In a response given on 25 November, Commissioner Cañete said that “the Commission intends to adopt a package of energy from renewable sources by the end of 2016, including proposals for the revision of the Directive on renewable energy and policy regarding the sustainability of bioenergy for the period after 2020”.

Cañete continued, “the Commission has already indicated that biofuels based on food crops have a limited role in decarbonising the transport sector and that they should not receive public support after 2020″.

The Commissioner goes on to say that the executive is looking at ‘”various options” for the phasing out and replacement of conventional biofuels with “more advanced” alternatives.

Cañete concluded – in a striking example of putting the cart before the horse – that when all of the deliberations within the Commission are completed, “an impact assessment analysing the impact of social, economic and environmental effects of relevant policy options” will be produced.

In what must be a first –  even for the Commission-  the executive planned to destroy an industry which supports hundreds of thousands of jobs across the EU, which supports farm incomes, which brings investment to rural areas and which could provide a much-needed boost for the economy of Romania and indeed for other EU member states. And, after the axe has fallen, the Commission will pull together an “impact assessment”.

The Commissioner’s reply is of course not  surprising. It has been clear for some time that the Commission, by hook or by crook, is set on getting rid of “first generation biofuels irrespective of science, analysis or logic”.

The statements by the Commission official which prompted the parliamentary question made it clear that the Commission intends to ignore “economic models and scientific theories” and that  “policy would be based on the Commission’s interpretation of citizens’ concerns, sometimes even if these concerns are emotive rather than factual based or scientific”.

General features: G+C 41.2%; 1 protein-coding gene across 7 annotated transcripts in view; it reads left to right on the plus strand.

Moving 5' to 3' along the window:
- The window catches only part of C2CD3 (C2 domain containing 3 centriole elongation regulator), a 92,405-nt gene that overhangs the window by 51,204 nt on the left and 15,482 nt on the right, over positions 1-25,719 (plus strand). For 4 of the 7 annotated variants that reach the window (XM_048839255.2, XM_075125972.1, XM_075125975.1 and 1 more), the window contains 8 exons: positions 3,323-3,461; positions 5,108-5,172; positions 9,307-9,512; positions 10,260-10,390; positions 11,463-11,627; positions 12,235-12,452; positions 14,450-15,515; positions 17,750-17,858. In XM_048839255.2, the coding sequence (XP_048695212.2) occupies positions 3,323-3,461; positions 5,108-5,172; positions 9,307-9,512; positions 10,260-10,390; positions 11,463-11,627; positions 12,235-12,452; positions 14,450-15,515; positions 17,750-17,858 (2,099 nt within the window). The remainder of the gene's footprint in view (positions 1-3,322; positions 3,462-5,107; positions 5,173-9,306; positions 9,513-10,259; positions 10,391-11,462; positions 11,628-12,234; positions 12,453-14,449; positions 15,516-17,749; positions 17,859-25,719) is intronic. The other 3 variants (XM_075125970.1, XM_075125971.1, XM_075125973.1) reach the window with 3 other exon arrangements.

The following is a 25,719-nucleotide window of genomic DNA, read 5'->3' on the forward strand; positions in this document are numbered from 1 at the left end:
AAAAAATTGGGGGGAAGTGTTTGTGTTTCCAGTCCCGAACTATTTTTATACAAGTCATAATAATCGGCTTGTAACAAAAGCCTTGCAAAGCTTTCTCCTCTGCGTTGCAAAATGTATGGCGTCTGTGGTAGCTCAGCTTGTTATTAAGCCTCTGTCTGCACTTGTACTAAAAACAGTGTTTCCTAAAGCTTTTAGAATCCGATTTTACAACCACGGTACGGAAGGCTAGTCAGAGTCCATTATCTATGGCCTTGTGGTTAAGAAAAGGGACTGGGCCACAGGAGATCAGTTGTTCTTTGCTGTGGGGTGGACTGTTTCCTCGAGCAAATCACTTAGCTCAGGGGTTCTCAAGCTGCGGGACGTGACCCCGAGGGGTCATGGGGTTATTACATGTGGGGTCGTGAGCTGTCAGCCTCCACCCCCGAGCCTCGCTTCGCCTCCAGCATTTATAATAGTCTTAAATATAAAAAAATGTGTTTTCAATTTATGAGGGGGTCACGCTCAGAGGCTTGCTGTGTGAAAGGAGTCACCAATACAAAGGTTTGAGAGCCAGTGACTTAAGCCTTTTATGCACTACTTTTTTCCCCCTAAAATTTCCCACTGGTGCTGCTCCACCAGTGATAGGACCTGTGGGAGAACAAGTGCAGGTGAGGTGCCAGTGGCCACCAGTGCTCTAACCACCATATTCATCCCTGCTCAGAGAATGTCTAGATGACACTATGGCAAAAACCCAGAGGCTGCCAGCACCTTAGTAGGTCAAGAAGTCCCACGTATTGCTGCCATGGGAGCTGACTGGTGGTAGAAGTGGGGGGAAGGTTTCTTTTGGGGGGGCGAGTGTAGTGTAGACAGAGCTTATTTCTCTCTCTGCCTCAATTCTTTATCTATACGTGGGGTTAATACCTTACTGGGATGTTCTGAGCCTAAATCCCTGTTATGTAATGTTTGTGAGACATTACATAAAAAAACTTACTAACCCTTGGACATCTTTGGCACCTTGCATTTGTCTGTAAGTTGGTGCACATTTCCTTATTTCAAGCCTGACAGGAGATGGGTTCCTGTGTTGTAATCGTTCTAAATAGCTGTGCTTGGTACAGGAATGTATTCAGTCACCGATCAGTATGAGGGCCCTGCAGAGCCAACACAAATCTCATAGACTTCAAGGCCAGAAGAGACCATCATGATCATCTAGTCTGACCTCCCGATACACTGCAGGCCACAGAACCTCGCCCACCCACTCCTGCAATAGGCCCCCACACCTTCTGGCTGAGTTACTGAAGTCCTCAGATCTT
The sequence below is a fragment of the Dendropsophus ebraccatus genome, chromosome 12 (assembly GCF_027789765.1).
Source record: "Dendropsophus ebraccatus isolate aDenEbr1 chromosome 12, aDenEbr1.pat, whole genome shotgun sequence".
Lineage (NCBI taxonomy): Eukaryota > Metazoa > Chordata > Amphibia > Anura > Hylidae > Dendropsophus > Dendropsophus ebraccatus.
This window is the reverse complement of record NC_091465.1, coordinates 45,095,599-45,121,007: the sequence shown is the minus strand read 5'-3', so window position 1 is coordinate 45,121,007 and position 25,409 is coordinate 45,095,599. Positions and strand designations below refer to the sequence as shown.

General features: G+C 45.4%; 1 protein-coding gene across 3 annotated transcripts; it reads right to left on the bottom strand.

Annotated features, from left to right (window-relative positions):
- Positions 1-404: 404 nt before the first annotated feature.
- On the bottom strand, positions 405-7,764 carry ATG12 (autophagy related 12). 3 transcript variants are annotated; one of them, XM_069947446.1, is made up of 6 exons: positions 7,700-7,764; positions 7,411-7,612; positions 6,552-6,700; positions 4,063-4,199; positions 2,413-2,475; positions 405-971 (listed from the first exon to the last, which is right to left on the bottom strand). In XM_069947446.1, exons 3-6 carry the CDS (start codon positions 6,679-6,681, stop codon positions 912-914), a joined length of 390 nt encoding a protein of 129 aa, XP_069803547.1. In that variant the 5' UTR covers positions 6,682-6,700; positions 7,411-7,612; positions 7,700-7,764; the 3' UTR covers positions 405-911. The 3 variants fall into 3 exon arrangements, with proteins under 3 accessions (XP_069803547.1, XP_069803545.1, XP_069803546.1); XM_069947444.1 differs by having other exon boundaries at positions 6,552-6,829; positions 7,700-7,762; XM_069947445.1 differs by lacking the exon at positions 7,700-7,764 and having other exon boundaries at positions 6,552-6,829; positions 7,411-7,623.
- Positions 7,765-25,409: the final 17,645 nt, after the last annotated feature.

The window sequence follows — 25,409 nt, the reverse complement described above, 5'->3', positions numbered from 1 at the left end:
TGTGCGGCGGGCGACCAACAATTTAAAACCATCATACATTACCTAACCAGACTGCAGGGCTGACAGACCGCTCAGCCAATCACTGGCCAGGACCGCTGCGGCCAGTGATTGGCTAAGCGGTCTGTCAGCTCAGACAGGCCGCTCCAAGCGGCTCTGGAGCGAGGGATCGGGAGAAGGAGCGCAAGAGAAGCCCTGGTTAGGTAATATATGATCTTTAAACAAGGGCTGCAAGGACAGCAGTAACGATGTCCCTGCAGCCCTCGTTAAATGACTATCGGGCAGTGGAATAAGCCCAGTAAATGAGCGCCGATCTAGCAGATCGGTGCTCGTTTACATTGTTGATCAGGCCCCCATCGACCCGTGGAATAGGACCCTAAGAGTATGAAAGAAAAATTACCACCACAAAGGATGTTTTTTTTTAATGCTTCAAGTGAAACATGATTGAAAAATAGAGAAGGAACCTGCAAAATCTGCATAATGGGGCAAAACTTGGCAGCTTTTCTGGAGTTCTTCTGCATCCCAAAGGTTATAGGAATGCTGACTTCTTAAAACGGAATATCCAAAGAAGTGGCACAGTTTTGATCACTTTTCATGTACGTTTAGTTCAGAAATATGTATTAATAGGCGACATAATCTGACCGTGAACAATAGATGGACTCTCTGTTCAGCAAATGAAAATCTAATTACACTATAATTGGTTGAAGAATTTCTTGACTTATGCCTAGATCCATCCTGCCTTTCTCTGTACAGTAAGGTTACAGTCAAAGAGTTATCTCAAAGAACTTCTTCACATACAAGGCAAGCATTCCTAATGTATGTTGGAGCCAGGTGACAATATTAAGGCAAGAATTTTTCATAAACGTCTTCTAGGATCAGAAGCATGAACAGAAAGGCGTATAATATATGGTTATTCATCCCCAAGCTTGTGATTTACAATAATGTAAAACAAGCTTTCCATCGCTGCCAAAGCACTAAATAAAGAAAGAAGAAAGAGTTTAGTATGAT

For good measure, the Commission official added that in the Commission’s view, the first concern is a purely emotive reaction to “food versus fuel”.

This extraordinary assertion that a bureaucrats ‘hunch’ as to the state of public opinion should inform public policy like the Commissioner’s ‘non-answer’ is a stunning indication of how dangerously out of touch the Commission has become on biofuels policy.

Coming as it did a year after the FAO Director-General had called for a paradigm shift in the debate on food production, suggesting that “We need to move from the food versus fuel debate to a food and fuel debate,” the Commission’s position is all the more disturbing.

Evidently, the FAO  message  has not been picked up in the  EU Commission.

At a time when EU citizens are becoming increasingly disillusioned with the European project, the Commission’s bull-headed behaviour is a disturbing reflection of the way things were managed in one part of Europe before the Berlin wall came tumbling down.

Four days after Commissioner Cañete delivered his non-answer to MEP Rebega’s parliamentary question,  Farm Europe released its studyProducing Fuel and Feeds.

The report provides a detailed and comprehensive analysis of the impact of the development  of biofuels in the EU on agricultural land, food security, and sustainability.

The study focuses on the period 2005 – 2015, covering the years before and since the RED was enacted.

The study, which is lucid, fact based and logical, provides the latest evidence as to just how grotesquely inadequate the undifferentiated approach to biofuels that the Commission has pressing is. It also provides another debunking of the myths on food versus fuel which EU bureaucrats seem intent on propagating.

Its key findings are that:

  • Claims that  EU sourced biofuel production has caused either food price rises or reduced global food supply are false.
  • EU biofuel production has contributed to global food security,
  • The EU has increased its export capacity for cereals by 10 million tonnes during the study period.